The constitution also prescribe the main role and function of the Attorney General in article 59(3). It provides “ the Attorney General shall be the adviser of the Government of the United Republic on legal matters and for that purpose he shall be responsible for advising the Government on all legal matters, and to discharge any other functions pertaining to or connected with law which are referred or assigned to him by the president and also to discharge such other duties or functions which shall be entrusted to him by this constitution or by any law” 5. Statutory functions of The Attorney General As the powers and functions of the Attorney General are derived from the constitution it is undisputed fact that decision making in this office is guided by law. In accordance with the Attorney General(Discharge of duties and functions) Act prescribe the following as functions of the Attorney General: (a)To advise the Government on legal matters; b)To institute and prosecute criminal cases in courts of law and defend criminal appeals, revisions and applications on behalf of the United Republic; (c)To litigate civil cases including constitutional and human rights matters on behalf of the Government; (d)To draft and vet legislative instruments, translate and revise legislation; (e)To research, analyse and advice the Government on constitutional and human rights matters; (f)To represent the Government in civil and criminal matters; (g)To represent the government in International Arbitration, mediation and negotiations of contacts, Government Loans and international agreements. . 0 Decision-making centres under the Office of the Attorney General From the organisation structure of the ministry of justice and constitutional affairs(attached as appendix) the following are main departments or directorates: Functional departments: •Public Prosecutions Division •Civil and International Law Division •Legislative Division •Constitutional Affairs and Human Rights Division Supporting departments: •Administrative and Personnel Division •Policy, planning and Information Services Division 6. 1 Decisions in the Office of the Attorney General: (a)Statutory decisions
In making statutory decisions the decision makers are guided by law as to which option to take and the procedure of making the decision. For instance, the decision to prosecute a criminal is both legal and economical but much consideration is given to legal. The criminals have to be prosecuted though the costs associated with prosecution may be very high. In these decisions the decision makers are less flexible. Thus, economic theories are given consideration at the level when the Government as a whole makes a decision of allocating its resources in accordance to preference of the services to offer to the citizens. b)Economic decisions Most of the economic decisions of the Attorney General’s Office are based on the budget which is approved by the parliament. Generally the budget is of two types of expenditures, development expenditure and recurrent expenditure. Development expenditure In the development expenditure each department proposes the development activities which it intends to implement in the next financial year. Each department is categorised as a vote and identified by vote number. Some department have divisions which are mandated to control their funds, these are categorised as sub-votes.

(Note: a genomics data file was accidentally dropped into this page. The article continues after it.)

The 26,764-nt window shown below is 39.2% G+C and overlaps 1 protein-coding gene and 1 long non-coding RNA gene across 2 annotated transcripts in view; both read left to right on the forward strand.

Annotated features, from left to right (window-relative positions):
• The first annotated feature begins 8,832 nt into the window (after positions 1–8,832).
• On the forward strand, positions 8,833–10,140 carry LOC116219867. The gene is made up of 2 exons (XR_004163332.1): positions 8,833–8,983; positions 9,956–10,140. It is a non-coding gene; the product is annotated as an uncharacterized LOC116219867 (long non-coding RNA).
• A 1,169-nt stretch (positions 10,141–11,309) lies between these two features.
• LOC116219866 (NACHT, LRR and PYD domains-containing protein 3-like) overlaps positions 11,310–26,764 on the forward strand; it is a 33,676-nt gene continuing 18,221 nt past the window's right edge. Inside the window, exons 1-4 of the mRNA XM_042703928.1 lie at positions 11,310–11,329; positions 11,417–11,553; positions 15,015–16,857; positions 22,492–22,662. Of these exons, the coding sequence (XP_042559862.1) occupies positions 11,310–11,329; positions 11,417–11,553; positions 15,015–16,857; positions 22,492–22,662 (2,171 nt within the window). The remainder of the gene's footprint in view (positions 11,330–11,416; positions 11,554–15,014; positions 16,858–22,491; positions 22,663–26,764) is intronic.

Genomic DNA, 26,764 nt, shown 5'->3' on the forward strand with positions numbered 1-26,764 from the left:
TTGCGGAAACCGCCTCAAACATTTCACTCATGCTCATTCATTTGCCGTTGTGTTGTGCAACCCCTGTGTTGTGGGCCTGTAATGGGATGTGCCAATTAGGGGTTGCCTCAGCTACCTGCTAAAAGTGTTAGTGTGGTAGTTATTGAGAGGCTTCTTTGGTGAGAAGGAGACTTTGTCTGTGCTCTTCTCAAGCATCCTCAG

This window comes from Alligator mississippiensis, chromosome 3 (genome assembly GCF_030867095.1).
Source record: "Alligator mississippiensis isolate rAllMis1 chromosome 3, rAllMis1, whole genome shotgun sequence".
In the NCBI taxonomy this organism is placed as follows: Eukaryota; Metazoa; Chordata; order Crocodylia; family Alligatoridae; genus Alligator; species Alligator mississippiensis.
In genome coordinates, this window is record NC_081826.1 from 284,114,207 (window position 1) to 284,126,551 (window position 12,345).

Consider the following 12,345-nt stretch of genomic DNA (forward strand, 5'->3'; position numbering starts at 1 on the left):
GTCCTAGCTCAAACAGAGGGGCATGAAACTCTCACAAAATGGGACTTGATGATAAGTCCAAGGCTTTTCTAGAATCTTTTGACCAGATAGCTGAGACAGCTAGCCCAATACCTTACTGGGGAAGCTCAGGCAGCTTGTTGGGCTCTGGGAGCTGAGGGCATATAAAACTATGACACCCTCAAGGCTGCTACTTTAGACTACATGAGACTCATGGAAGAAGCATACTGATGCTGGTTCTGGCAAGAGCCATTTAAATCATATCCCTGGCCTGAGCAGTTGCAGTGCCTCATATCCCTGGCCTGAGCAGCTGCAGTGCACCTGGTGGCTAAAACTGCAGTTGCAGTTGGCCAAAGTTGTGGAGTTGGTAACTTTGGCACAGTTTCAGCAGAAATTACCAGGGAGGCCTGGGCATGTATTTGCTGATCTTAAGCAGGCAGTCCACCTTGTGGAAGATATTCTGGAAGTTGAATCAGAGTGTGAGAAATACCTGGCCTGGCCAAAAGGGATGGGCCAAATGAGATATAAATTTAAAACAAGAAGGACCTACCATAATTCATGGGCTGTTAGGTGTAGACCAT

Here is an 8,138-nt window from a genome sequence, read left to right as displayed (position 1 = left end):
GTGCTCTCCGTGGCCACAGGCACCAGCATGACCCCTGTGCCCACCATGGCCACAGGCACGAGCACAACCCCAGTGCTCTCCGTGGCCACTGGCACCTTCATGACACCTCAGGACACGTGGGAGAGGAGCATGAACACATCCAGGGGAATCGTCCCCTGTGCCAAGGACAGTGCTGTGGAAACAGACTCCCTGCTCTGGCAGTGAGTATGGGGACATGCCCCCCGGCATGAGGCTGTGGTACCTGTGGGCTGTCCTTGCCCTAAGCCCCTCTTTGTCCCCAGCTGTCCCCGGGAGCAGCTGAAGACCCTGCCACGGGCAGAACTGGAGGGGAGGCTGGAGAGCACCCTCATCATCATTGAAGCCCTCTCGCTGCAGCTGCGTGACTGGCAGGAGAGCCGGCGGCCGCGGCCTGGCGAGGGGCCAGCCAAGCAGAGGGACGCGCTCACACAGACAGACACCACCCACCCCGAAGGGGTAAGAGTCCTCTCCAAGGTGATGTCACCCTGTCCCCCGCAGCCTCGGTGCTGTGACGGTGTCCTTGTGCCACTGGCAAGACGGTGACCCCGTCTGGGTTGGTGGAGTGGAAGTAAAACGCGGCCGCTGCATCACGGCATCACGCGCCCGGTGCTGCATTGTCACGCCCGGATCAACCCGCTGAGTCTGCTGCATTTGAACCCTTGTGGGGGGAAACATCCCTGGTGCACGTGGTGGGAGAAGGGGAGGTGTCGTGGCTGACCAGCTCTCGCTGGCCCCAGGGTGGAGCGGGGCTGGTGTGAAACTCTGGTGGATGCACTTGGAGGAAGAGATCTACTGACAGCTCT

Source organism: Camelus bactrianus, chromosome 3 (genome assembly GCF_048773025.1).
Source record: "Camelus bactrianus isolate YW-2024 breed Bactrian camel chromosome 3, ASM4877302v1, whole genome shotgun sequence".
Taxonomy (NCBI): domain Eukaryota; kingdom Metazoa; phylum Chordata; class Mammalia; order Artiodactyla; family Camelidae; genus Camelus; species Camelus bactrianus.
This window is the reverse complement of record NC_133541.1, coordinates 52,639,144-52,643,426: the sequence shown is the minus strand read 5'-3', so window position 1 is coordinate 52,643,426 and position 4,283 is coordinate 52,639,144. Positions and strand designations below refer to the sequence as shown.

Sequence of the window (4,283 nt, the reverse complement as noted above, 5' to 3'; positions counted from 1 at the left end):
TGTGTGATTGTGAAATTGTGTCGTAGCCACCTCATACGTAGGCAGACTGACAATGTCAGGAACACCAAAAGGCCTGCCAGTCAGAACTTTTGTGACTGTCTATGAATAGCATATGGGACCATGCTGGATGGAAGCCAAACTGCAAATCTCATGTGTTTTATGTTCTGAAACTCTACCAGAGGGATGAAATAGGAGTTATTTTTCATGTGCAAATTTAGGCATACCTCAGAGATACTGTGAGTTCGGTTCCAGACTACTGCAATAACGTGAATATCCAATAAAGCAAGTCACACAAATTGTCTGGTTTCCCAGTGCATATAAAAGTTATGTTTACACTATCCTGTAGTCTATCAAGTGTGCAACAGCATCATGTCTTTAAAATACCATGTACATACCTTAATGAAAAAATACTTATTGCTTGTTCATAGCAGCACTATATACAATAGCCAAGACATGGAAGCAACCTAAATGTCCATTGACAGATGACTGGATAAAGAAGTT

As between various development requirements the department must choose which projects require immediate implementation, this is because each department has more demands of these expenditures, however, the funds allocated by the parliament in each year are meagre. The decisions for development expenditure are made by top management of each department, each department being led by its core functions. Some of the expenditures which are development include rehabilitation of offices, purchase of office furniture, computers, motor vehicles, etc.
The foresaid expenditures are those financed solely by the government. There are expenditure which are financed by donors, these are also divided in two categories: basket funding and project funding. Basket funding are donations by donor countries which are to the general budget of the government. Each donor country individually or in groups contribute to the budget without specifying the project or activities which they wish to assist. The decision as how to spend the money is left to the government through normal budget process.
Project funding is done by donor countries(development partners) whether individually or in groups who are interested to assist in specific area which they are interested. There are two main development projects in the ministry of constitutional affairs and justice, these are: the Legal Sector Reform Programme(LSRP) and the Tackling of Corruption Programme(TCP). In these programmes the decisions of what activities to be undertaken in each is a prior bargaining between the Government of the United Republic and the development partners.